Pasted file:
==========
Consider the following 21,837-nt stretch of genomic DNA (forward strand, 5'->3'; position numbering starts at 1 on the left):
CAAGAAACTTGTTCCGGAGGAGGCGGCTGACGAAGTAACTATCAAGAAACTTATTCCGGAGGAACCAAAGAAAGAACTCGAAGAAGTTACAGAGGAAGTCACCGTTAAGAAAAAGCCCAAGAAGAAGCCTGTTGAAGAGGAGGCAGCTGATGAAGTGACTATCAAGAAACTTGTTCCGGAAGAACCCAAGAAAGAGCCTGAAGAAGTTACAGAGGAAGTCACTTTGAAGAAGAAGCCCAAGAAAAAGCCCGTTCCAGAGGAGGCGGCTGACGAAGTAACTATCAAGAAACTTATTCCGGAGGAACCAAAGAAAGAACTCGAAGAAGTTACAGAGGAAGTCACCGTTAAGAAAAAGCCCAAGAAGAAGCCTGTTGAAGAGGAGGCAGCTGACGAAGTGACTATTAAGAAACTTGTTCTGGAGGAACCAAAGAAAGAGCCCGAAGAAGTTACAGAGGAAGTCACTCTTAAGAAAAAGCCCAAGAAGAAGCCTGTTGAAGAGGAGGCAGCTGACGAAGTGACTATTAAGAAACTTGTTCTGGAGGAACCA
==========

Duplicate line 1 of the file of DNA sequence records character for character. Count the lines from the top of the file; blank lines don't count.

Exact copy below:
Consider the following 21,837-nt stretch of genomic DNA (forward strand, 5'->3'; position numbering starts at 1 on the left):